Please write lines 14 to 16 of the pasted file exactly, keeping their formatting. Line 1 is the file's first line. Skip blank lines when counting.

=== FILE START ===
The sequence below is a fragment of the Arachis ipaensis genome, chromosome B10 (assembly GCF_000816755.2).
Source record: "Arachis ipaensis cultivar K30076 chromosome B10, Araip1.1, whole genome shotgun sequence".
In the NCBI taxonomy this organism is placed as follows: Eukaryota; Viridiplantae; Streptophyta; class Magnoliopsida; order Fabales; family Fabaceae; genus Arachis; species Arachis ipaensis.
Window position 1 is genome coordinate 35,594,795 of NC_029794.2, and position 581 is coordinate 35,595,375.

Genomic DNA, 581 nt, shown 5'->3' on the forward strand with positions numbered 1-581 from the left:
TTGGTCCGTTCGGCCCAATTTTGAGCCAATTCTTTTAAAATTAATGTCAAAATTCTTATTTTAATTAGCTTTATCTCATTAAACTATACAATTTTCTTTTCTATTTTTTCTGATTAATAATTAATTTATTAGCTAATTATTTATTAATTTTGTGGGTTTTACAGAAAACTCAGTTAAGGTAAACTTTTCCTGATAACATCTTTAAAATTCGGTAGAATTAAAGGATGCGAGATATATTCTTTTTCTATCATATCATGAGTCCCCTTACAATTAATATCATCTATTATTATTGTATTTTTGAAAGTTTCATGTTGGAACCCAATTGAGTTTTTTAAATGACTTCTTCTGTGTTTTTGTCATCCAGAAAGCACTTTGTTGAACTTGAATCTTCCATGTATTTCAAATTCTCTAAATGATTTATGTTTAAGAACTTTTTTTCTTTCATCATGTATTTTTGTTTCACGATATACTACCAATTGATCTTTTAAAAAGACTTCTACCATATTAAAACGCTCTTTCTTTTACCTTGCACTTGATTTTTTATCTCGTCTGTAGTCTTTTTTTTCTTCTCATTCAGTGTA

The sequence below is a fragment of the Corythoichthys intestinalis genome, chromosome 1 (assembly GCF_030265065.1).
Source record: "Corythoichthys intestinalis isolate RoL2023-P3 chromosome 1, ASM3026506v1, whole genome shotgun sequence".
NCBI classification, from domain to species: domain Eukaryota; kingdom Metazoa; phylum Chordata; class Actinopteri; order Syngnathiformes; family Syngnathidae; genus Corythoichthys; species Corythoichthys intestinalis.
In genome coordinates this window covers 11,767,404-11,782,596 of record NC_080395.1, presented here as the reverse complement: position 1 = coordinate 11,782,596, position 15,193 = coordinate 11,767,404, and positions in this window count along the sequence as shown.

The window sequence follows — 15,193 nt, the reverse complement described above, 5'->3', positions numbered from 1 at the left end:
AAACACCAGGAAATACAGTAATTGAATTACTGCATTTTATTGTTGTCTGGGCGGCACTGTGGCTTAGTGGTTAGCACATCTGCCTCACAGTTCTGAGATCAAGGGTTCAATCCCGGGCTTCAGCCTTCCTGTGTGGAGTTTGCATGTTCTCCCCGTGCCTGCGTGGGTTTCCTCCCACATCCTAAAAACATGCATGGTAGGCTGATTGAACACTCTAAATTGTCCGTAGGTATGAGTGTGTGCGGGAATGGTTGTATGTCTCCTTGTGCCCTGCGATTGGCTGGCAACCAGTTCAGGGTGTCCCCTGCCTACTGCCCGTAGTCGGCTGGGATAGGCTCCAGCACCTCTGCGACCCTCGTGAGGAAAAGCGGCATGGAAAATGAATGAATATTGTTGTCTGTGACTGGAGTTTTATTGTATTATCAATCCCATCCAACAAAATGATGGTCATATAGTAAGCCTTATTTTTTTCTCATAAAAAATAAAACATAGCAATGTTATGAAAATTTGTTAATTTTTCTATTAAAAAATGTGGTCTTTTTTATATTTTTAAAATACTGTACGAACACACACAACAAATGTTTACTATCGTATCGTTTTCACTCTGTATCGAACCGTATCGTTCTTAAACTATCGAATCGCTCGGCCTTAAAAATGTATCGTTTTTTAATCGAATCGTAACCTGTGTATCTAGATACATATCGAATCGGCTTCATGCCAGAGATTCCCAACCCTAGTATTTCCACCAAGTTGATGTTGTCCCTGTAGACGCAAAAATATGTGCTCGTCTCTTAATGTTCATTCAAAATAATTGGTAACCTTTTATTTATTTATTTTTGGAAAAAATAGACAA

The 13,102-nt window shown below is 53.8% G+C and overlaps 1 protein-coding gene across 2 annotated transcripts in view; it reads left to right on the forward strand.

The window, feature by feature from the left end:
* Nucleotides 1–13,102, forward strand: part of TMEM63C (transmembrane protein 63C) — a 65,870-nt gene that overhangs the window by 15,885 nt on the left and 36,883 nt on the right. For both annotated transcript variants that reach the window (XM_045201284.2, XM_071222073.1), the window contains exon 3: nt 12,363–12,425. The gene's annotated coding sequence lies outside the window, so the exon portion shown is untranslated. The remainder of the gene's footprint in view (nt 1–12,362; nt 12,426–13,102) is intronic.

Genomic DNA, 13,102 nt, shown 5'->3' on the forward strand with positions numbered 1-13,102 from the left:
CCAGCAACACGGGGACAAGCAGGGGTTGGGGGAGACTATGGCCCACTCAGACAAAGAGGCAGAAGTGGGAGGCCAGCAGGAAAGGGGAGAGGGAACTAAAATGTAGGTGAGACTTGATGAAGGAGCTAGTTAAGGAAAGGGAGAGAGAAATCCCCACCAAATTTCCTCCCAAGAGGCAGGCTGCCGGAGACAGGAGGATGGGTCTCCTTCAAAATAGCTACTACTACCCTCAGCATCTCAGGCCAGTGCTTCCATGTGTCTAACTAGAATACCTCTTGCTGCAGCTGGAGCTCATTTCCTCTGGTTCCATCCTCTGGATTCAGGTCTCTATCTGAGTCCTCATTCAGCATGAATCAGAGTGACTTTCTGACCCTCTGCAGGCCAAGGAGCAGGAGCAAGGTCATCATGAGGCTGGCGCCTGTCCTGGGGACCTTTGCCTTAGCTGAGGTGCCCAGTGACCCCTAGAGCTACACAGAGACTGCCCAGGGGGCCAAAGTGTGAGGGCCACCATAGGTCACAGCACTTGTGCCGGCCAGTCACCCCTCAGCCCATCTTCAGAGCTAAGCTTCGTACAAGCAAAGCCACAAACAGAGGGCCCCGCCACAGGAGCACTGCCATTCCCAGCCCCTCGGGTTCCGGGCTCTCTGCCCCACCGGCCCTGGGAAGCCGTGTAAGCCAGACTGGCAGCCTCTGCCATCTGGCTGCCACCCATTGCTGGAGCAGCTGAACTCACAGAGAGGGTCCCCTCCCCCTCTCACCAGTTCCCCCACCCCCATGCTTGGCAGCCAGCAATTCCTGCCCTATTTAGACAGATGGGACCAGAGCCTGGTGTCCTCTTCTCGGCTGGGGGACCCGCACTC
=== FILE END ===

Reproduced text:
The window, feature by feature from the left end:
* Nucleotides 1–13,102, forward strand: part of TMEM63C (transmembrane protein 63C) — a 65,870-nt gene that overhangs the window by 15,885 nt on the left and 36,883 nt on the right. For both annotated transcript variants that reach the window (XM_045201284.2, XM_071222073.1), the window contains exon 3: nt 12,363–12,425. The gene's annotated coding sequence lies outside the window, so the exon portion shown is untranslated. The remainder of the gene's footprint in view (nt 1–12,362; nt 12,426–13,102) is intronic.

Genomic DNA, 13,102 nt, shown 5'->3' on the forward strand with positions numbered 1-13,102 from the left: